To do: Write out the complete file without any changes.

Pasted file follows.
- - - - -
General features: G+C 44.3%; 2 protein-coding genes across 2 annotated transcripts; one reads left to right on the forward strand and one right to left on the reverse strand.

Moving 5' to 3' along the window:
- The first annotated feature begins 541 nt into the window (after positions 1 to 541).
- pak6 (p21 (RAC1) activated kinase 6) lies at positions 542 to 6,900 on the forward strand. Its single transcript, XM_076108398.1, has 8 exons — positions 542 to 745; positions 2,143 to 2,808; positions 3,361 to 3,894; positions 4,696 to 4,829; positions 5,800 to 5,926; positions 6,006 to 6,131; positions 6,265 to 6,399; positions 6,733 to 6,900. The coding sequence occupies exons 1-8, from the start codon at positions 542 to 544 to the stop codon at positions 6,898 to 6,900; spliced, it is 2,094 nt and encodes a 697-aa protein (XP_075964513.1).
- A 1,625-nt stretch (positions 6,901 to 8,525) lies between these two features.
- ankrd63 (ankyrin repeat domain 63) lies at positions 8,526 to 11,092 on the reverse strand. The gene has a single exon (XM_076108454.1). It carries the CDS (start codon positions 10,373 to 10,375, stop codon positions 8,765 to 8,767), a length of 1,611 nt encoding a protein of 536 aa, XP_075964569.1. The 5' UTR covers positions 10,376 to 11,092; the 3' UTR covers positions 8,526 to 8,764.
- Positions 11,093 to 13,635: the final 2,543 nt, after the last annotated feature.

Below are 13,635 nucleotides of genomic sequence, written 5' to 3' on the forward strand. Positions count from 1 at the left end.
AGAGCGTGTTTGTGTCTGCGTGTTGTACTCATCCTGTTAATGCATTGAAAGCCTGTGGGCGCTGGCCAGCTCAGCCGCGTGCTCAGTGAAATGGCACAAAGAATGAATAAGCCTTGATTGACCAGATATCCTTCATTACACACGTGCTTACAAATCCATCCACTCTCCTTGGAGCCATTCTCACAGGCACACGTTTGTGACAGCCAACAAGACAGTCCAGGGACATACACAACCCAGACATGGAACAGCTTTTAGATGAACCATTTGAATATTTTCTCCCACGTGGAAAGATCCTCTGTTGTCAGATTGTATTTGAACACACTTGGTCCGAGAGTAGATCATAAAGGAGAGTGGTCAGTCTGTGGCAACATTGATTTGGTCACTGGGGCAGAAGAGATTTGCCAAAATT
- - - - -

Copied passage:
General features: G+C 44.3%; 2 protein-coding genes across 2 annotated transcripts; one reads left to right on the forward strand and one right to left on the reverse strand.

Moving 5' to 3' along the window:
- The first annotated feature begins 541 nt into the window (after positions 1 to 541).
- pak6 (p21 (RAC1) activated kinase 6) lies at positions 542 to 6,900 on the forward strand. Its single transcript, XM_076108398.1, has 8 exons — positions 542 to 745; positions 2,143 to 2,808; positions 3,361 to 3,894; positions 4,696 to 4,829; positions 5,800 to 5,926; positions 6,006 to 6,131; positions 6,265 to 6,399; positions 6,733 to 6,900. The coding sequence occupies exons 1-8, from the start codon at positions 542 to 544 to the stop codon at positions 6,898 to 6,900; spliced, it is 2,094 nt and encodes a 697-aa protein (XP_075964513.1).
- A 1,625-nt stretch (positions 6,901 to 8,525) lies between these two features.
- ankrd63 (ankyrin repeat domain 63) lies at positions 8,526 to 11,092 on the reverse strand. The gene has a single exon (XM_076108454.1). It carries the CDS (start codon positions 10,373 to 10,375, stop codon positions 8,765 to 8,767), a length of 1,611 nt encoding a protein of 536 aa, XP_075964569.1. The 5' UTR covers positions 10,376 to 11,092; the 3' UTR covers positions 8,526 to 8,764.
- Positions 11,093 to 13,635: the final 2,543 nt, after the last annotated feature.

Below are 13,635 nucleotides of genomic sequence, written 5' to 3' on the forward strand. Positions count from 1 at the left end.
AGAGCGTGTTTGTGTCTGCGTGTTGTACTCATCCTGTTAATGCATTGAAAGCCTGTGGGCGCTGGCCAGCTCAGCCGCGTGCTCAGTGAAATGGCACAAAGAATGAATAAGCCTTGATTGACCAGATATCCTTCATTACACACGTGCTTACAAATCCATCCACTCTCCTTGGAGCCATTCTCACAGGCACACGTTTGTGACAGCCAACAAGACAGTCCAGGGACATACACAACCCAGACATGGAACAGCTTTTAGATGAACCATTTGAATATTTTCTCCCACGTGGAAAGATCCTCTGTTGTCAGATTGTATTTGAACACACTTGGTCCGAGAGTAGATCATAAAGGAGAGTGGTCAGTCTGTGGCAACATTGATTTGGTCACTGGGGCAGAAGAGATTTGCCAAAATT